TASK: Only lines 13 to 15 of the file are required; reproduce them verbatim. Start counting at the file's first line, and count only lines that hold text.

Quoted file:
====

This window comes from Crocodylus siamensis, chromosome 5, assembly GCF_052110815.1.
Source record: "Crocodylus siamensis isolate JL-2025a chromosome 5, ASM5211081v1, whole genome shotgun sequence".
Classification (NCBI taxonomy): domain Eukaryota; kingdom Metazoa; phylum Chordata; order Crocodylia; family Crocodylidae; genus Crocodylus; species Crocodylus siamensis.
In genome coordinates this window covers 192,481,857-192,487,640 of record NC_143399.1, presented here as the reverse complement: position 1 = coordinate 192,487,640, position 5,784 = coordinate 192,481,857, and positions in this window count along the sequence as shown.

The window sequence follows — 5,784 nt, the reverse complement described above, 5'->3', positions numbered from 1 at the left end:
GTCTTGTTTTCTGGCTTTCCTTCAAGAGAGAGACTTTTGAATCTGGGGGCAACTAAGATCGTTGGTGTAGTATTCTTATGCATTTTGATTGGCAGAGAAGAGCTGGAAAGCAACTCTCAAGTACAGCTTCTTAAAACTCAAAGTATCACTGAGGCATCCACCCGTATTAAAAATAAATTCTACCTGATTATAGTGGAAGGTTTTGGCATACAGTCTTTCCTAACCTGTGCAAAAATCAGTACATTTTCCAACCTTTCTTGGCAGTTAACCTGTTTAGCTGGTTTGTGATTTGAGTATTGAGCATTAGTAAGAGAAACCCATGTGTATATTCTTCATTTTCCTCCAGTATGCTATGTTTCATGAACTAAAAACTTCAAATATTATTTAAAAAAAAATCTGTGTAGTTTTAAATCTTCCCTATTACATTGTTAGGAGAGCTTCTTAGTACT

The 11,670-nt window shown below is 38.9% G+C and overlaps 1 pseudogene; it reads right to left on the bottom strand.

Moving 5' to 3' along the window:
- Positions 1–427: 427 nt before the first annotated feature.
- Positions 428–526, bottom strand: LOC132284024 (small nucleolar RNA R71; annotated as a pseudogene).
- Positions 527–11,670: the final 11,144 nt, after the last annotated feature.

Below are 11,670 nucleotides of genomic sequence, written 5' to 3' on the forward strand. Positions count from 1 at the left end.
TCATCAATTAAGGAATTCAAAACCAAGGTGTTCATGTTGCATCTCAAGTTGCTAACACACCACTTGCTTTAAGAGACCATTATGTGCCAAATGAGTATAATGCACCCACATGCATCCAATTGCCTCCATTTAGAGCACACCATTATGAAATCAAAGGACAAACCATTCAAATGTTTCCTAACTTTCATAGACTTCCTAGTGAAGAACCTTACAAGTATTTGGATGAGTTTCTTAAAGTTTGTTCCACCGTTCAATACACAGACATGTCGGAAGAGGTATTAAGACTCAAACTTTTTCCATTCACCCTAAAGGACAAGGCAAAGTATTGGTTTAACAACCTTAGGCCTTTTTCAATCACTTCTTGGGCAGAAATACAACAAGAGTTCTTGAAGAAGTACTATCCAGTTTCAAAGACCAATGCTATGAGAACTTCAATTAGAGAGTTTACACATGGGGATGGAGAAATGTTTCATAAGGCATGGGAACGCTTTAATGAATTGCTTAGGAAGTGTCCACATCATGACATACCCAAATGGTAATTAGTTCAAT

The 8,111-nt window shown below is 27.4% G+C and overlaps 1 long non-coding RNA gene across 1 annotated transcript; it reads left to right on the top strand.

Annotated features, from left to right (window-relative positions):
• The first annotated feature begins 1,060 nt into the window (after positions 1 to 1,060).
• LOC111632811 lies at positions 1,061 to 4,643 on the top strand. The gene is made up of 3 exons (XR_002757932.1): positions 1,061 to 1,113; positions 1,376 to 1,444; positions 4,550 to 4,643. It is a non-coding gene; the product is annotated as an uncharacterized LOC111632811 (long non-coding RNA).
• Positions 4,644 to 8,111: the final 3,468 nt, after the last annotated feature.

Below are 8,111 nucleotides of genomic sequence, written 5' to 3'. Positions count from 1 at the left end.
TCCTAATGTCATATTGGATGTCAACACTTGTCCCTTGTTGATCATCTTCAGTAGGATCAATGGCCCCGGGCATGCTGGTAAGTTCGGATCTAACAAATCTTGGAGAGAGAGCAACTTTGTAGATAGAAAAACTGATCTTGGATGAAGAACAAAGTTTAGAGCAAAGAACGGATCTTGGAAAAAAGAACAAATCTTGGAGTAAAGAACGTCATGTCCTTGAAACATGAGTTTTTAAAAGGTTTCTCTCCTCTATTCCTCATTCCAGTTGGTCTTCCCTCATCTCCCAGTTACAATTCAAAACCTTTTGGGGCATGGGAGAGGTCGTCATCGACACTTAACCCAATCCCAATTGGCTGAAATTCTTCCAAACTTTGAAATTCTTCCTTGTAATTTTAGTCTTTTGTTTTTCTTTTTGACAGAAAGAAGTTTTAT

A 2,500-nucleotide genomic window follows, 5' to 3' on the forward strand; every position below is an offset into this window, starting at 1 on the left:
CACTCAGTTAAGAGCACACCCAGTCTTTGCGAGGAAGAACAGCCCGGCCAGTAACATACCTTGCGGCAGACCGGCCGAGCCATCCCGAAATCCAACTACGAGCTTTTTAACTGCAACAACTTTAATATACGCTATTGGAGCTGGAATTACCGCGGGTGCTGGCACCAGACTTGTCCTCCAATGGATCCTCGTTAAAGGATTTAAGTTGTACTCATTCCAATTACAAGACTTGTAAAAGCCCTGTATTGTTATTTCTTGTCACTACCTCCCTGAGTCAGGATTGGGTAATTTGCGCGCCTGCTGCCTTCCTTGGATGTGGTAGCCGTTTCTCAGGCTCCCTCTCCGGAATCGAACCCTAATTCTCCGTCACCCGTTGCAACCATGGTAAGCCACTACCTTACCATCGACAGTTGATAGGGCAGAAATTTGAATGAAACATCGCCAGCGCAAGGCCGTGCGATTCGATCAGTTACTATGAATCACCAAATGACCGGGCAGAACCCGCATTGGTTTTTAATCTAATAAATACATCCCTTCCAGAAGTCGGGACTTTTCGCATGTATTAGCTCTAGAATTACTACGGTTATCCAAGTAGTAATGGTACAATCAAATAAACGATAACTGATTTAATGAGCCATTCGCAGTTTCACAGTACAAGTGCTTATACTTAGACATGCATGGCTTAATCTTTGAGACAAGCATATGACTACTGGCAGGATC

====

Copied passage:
TCATCAATTAAGGAATTCAAAACCAAGGTGTTCATGTTGCATCTCAAGTTGCTAACACACCACTTGCTTTAAGAGACCATTATGTGCCAAATGAGTATAATGCACCCACATGCATCCAATTGCCTCCATTTAGAGCACACCATTATGAAATCAAAGGACAAACCATTCAAATGTTTCCTAACTTTCATAGACTTCCTAGTGAAGAACCTTACAAGTATTTGGATGAGTTTCTTAAAGTTTGTTCCACCGTTCAATACACAGACATGTCGGAAGAGGTATTAAGACTCAAACTTTTTCCATTCACCCTAAAGGACAAGGCAAAGTATTGGTTTAACAACCTTAGGCCTTTTTCAATCACTTCTTGGGCAGAAATACAACAAGAGTTCTTGAAGAAGTACTATCCAGTTTCAAAGACCAATGCTATGAGAACTTCAATTAGAGAGTTTACACATGGGGATGGAGAAATGTTTCATAAGGCATGGGAACGCTTTAATGAATTGCTTAGGAAGTGTCCACATCATGACATACCCAAATGGTAATTAGTTCAAT

The 8,111-nt window shown below is 27.4% G+C and overlaps 1 long non-coding RNA gene across 1 annotated transcript; it reads left to right on the top strand.

Annotated features, from left to right (window-relative positions):